|Entergy Headquarters Source: Nola.com|
These plants were part of the utility mergers that created Entergy.
Arkansas Nuclear One (ANO)
ANO is currently in Column 4 of the NRC Action Matrix and subject to an intrusive IP 95003 inspection. ANO completed an independent SC assessment. We reviewed their problems on June 25, 2015 and concluded “. . . the ANO culture endorses a “blame the contractor” attitude, accepts incomplete investigations into actual events and potential problems, and is content to let the NRC point out problems for them.”
In 2013 ANO received a Notice of Violation (NOV) after an employee deliberately falsified documents regarding the performance of Emergency Preparedness drills and communication surveillances.**
We are not aware of any SC issues at Grand Gulf.
In 2014 Entergy received a CO to document commitments made because of the willful actions of an unidentified River Bend security officer in March 2012.
(In 2014 the NRC Office of Investigations charged that a River Bend security officer had deliberately falsified training records in Oct. 2013. It appears a subsequent NRC investigation did not substantiate that charge.***)
In 2012 River Bend received a NOV for operators in the control room accessing the internet in violation of an Entergy procedure.
In 2011 River Bend received a CO to document commitments made because an employee apparently experienced retaliatory action after asking questions related to job qualifications. Corrective actions included Entergy reinforcing its commitment to a safety conscious work environment, reviewing Employee Concerns Program enhancements and conducting a plant wide SC survey.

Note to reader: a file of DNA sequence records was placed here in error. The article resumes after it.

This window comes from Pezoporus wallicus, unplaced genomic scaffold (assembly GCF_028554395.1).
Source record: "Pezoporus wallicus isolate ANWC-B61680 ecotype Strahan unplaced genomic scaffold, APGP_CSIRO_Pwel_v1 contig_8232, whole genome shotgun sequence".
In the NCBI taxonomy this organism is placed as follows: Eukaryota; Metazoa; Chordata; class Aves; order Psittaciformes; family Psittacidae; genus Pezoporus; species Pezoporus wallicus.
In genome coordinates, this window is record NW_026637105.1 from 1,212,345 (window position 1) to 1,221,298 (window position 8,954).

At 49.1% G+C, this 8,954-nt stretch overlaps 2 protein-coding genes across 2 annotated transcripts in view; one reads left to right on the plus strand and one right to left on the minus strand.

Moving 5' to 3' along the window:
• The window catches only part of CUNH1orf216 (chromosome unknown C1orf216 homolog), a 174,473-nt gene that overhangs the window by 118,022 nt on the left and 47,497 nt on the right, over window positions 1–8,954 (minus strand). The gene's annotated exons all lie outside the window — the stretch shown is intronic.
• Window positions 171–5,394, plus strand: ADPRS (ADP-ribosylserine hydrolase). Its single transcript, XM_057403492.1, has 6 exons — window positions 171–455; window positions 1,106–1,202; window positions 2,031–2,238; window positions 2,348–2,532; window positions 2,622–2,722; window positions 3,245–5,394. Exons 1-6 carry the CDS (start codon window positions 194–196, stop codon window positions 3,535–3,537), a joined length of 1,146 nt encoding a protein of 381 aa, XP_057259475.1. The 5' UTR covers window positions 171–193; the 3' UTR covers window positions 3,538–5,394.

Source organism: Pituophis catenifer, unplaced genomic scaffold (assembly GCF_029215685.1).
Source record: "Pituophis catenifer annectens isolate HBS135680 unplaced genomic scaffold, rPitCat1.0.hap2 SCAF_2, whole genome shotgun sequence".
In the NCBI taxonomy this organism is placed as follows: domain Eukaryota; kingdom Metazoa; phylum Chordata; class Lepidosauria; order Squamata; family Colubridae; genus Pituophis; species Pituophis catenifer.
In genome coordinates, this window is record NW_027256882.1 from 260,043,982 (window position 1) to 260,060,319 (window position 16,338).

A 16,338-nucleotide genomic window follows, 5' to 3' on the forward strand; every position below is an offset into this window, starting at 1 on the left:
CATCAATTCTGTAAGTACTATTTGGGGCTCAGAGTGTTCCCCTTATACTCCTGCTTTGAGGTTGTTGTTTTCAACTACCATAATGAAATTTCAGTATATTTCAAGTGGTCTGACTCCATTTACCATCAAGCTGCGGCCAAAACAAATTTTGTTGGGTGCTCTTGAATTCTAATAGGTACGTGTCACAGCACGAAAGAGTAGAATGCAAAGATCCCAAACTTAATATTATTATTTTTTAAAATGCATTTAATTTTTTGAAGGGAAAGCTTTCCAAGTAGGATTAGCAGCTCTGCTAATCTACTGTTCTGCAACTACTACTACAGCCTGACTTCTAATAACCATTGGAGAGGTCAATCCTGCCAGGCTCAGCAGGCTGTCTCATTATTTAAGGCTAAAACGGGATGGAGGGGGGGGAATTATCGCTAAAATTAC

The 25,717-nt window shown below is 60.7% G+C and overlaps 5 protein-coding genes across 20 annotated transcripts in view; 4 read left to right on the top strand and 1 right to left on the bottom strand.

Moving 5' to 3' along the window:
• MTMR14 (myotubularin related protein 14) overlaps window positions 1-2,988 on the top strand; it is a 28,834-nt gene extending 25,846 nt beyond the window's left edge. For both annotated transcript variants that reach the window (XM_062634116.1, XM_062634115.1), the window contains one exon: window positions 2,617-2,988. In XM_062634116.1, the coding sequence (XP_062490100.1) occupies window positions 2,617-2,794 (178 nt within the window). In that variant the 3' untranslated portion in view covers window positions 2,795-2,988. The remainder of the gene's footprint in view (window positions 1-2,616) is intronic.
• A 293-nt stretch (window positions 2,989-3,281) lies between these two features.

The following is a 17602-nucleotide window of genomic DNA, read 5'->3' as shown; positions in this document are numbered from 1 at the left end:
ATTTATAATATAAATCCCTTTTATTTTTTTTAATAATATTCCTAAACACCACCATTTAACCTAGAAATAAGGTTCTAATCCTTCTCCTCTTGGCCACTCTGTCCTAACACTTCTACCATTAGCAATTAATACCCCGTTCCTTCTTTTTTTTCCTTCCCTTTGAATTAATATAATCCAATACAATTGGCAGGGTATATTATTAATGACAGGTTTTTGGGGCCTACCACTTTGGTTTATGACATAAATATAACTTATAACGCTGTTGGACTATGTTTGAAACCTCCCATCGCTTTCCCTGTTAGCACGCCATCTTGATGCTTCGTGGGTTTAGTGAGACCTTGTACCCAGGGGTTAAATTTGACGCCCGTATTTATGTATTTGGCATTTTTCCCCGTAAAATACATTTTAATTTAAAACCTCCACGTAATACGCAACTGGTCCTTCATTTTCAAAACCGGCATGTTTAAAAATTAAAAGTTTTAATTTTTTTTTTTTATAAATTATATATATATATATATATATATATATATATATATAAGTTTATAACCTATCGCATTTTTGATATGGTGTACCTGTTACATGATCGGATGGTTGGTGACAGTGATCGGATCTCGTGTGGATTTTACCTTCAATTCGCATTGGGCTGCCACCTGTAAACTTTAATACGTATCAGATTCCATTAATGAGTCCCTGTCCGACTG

In 1999 River Bend received a NOV for deliberately providing an NRC inspector with information that was incomplete and inaccurate.
As noted in the introduction to this post, Waterford 3 recently received a CO because of failure to perform fire inspections and falsifying records.
Entergy Wholesale Plants
These plants were purchased by Entergy and are located outside Entergy’s utility service territory.
Entergy purchased FitzPatrick in 2000.
In 2012, FitzPatrick received a CO after the NRC discovered violations, the majority of which were willful, related to adherence to site radiation protection procedures. Corrective actions included maintaining the SC processes described in NEI 09-07 “Fostering a Strong Nuclear Safety Culture.”
Entergy plans on closing the plant Jan. 27, 2017.
Entergy purchased Indian Point 3 in 2000 and IP2 in 2001.
In 2015 Indian Point received a NOV because it provided information to the NRC related to a licensed operator's medical condition that was not complete and accurate in all material respects.
In 2014 Indian Point received a NOV because a chemistry manager falsified test results. The manager subsequently resigned and then Entergy tried to downplay the incident. Our May 12, 2014 post on this event is a reader favorite.
During 2006-08 Indian Point received two COs and three NOVs for its failure to install backup power for the plant’s emergency notification system.